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Title:The immediate and long-term consequences of temporary exposure during adulthood to di(2-ethylhexyl) phthalate and diisononyl phthalate on female reproduction
Author(s):Chiang, Catheryne
Director of Research:Flaws, Jodi A.
Doctoral Committee Chair(s):Flaws, Jodi A.
Doctoral Committee Member(s):Mahoney, Megan M.; Nowak, Romana A.; Reddi, Prabhakara P.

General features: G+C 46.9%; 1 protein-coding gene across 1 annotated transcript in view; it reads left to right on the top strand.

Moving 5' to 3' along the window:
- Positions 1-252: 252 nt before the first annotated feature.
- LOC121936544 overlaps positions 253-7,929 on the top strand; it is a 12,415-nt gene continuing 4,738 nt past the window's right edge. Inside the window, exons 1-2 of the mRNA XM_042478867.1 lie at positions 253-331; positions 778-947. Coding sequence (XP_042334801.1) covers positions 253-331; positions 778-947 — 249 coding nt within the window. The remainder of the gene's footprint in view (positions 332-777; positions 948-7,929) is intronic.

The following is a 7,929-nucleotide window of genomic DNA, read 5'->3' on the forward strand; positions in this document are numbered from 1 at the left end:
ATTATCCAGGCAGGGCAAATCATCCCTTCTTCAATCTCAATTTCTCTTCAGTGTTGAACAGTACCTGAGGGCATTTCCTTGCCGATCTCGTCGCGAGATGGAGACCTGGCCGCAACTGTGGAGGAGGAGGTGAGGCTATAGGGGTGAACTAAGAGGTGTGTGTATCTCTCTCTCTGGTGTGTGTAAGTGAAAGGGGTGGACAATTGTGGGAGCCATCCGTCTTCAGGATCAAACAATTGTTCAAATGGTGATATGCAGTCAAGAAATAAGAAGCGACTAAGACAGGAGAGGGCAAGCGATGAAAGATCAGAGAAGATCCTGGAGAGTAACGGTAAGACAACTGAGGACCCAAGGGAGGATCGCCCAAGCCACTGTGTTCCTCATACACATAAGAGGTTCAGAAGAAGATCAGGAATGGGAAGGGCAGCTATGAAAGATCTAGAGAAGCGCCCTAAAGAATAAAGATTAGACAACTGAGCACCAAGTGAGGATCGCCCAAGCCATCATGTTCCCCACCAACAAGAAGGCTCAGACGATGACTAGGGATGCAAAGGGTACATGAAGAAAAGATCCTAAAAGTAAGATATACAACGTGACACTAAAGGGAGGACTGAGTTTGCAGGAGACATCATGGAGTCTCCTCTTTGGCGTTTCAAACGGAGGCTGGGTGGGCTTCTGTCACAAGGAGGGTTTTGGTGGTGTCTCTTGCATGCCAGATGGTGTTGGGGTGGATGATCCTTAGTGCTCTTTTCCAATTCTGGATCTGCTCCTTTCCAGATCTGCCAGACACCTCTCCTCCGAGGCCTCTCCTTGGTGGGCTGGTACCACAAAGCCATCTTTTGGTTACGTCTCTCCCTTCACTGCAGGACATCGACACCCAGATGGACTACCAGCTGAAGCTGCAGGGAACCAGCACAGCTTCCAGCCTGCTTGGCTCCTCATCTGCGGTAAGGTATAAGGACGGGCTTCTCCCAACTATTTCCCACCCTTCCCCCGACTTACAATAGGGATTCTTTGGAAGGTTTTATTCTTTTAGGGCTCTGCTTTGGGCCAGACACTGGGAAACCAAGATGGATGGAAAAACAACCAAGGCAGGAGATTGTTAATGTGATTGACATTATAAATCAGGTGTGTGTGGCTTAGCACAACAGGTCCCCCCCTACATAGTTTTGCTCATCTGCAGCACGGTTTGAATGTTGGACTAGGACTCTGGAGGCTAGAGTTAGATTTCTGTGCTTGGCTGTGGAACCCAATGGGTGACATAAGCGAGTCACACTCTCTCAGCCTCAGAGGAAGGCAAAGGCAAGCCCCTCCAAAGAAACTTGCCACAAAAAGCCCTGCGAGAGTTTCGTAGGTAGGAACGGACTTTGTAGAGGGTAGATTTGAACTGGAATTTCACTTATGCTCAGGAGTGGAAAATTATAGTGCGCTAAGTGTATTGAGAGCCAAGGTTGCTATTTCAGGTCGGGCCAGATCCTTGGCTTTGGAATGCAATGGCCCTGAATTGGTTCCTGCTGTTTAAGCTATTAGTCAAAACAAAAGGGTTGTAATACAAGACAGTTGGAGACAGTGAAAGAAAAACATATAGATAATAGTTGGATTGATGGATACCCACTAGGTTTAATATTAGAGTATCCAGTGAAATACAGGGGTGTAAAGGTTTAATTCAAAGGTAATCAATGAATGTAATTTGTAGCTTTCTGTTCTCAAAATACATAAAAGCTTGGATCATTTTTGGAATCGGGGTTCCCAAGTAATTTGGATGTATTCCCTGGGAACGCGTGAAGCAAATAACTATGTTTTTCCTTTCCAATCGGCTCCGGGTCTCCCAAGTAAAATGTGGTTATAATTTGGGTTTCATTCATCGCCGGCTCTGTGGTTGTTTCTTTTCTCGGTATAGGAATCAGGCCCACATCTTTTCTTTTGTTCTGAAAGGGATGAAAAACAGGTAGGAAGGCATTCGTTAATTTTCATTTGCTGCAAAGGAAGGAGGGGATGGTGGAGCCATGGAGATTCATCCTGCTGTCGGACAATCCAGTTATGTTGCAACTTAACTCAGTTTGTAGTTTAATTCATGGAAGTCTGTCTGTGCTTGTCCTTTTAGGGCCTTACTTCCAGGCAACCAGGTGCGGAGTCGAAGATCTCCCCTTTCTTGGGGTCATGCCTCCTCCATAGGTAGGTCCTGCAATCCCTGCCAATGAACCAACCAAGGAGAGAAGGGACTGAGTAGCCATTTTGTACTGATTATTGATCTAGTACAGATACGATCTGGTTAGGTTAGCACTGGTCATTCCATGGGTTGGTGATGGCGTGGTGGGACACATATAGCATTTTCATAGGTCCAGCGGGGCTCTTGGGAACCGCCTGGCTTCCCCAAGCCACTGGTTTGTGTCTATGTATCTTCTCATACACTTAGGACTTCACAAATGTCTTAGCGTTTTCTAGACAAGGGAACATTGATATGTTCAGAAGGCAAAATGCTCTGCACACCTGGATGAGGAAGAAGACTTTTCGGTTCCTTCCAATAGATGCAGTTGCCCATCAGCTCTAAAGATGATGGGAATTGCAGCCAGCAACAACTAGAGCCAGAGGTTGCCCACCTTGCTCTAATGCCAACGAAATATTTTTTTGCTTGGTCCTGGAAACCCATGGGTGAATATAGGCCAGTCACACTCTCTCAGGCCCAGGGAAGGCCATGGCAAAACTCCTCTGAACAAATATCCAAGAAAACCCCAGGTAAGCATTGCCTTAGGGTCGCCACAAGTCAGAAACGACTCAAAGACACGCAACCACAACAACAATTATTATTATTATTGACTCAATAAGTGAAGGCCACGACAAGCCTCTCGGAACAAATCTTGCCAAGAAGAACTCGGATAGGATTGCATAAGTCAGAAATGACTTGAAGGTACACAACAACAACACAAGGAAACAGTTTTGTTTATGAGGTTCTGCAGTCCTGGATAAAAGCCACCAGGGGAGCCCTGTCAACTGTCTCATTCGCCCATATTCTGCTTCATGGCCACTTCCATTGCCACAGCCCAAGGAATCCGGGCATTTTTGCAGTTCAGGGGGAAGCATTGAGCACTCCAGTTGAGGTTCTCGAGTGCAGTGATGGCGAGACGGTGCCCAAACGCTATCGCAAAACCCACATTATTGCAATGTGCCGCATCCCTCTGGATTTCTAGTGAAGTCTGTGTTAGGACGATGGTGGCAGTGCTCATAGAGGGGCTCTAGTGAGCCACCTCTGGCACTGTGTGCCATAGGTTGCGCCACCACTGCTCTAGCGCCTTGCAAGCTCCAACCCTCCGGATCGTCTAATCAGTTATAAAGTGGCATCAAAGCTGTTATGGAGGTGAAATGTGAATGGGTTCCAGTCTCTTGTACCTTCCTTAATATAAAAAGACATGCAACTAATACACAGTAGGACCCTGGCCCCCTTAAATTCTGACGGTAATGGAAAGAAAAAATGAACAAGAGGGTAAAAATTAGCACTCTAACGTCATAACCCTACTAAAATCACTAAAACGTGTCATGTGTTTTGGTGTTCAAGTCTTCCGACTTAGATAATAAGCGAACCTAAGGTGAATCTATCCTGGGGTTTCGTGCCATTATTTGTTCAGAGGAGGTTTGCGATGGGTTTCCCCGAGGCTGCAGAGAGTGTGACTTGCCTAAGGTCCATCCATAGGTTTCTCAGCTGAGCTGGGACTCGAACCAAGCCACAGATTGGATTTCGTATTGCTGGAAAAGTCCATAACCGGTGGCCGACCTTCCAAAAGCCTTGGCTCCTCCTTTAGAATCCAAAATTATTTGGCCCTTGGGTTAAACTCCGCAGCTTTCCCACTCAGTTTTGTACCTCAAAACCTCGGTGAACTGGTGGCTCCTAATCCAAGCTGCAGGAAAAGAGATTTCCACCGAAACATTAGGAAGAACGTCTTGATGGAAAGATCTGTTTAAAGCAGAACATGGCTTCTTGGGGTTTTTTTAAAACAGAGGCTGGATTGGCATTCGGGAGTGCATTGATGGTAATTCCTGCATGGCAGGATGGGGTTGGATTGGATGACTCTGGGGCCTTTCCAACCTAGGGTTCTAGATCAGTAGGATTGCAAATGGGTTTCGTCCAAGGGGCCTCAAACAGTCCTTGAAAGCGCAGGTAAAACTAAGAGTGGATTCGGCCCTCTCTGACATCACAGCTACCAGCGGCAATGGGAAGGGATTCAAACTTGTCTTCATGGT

Department / Program:Comparative Biosciences
Discipline:VMS - Comparative Biosciences
Degree Granting Institution:University of Illinois at Urbana-Champaign
Degree:Ph.D.
Genre:Dissertation
Subject(s):toxicology
female reproduction
endocrine disrupting chemical
reproductive toxicology
ovarian toxicology
DoHAD
plasticizer toxicology
DEHP
DiNP
phthalate